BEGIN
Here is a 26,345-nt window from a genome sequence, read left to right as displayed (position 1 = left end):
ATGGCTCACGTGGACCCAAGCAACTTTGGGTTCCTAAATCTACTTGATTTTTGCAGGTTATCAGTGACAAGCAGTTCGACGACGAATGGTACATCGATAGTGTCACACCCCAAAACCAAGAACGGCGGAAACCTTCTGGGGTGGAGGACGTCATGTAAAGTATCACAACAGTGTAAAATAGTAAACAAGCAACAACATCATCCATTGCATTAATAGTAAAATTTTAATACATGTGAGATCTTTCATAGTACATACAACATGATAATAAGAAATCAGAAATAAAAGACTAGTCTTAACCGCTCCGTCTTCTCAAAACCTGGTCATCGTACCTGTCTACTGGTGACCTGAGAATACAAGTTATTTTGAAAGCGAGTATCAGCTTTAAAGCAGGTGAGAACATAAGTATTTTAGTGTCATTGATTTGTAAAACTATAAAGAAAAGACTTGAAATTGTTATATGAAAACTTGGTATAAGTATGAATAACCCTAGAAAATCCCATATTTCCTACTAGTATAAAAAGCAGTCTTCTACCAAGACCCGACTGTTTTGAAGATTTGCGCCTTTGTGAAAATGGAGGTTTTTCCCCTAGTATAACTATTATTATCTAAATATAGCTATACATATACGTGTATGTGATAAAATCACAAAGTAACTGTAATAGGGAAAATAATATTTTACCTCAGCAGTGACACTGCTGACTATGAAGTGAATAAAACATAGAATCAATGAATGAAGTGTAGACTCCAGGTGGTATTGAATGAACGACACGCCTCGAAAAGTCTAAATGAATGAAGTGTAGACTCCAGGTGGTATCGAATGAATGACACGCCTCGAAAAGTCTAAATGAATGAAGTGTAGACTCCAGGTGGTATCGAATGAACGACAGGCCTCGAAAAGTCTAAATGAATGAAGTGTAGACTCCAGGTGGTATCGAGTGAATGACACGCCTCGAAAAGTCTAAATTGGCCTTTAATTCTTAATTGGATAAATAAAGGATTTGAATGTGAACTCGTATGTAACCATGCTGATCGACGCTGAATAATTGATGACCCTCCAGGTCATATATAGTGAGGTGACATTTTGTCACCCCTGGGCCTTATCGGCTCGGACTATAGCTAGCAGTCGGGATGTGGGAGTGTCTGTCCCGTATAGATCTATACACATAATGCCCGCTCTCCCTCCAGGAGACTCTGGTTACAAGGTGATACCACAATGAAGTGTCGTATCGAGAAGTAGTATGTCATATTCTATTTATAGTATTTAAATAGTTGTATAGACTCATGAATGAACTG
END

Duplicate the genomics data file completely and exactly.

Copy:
Here is a 26,345-nt window from a genome sequence, read left to right as displayed (position 1 = left end):
ATGGCTCACGTGGACCCAAGCAACTTTGGGTTCCTAAATCTACTTGATTTTTGCAGGTTATCAGTGACAAGCAGTTCGACGACGAATGGTACATCGATAGTGTCACACCCCAAAACCAAGAACGGCGGAAACCTTCTGGGGTGGAGGACGTCATGTAAAGTATCACAACAGTGTAAAATAGTAAACAAGCAACAACATCATCCATTGCATTAATAGTAAAATTTTAATACATGTGAGATCTTTCATAGTACATACAACATGATAATAAGAAATCAGAAATAAAAGACTAGTCTTAACCGCTCCGTCTTCTCAAAACCTGGTCATCGTACCTGTCTACTGGTGACCTGAGAATACAAGTTATTTTGAAAGCGAGTATCAGCTTTAAAGCAGGTGAGAACATAAGTATTTTAGTGTCATTGATTTGTAAAACTATAAAGAAAAGACTTGAAATTGTTATATGAAAACTTGGTATAAGTATGAATAACCCTAGAAAATCCCATATTTCCTACTAGTATAAAAAGCAGTCTTCTACCAAGACCCGACTGTTTTGAAGATTTGCGCCTTTGTGAAAATGGAGGTTTTTCCCCTAGTATAACTATTATTATCTAAATATAGCTATACATATACGTGTATGTGATAAAATCACAAAGTAACTGTAATAGGGAAAATAATATTTTACCTCAGCAGTGACACTGCTGACTATGAAGTGAATAAAACATAGAATCAATGAATGAAGTGTAGACTCCAGGTGGTATTGAATGAACGACACGCCTCGAAAAGTCTAAATGAATGAAGTGTAGACTCCAGGTGGTATCGAATGAATGACACGCCTCGAAAAGTCTAAATGAATGAAGTGTAGACTCCAGGTGGTATCGAATGAACGACAGGCCTCGAAAAGTCTAAATGAATGAAGTGTAGACTCCAGGTGGTATCGAGTGAATGACACGCCTCGAAAAGTCTAAATTGGCCTTTAATTCTTAATTGGATAAATAAAGGATTTGAATGTGAACTCGTATGTAACCATGCTGATCGACGCTGAATAATTGATGACCCTCCAGGTCATATATAGTGAGGTGACATTTTGTCACCCCTGGGCCTTATCGGCTCGGACTATAGCTAGCAGTCGGGATGTGGGAGTGTCTGTCCCGTATAGATCTATACACATAATGCCCGCTCTCCCTCCAGGAGACTCTGGTTACAAGGTGATACCACAATGAAGTGTCGTATCGAGAAGTAGTATGTCATATTCTATTTATAGTATTTAAATAGTTGTATAGACTCATGAATGAACTG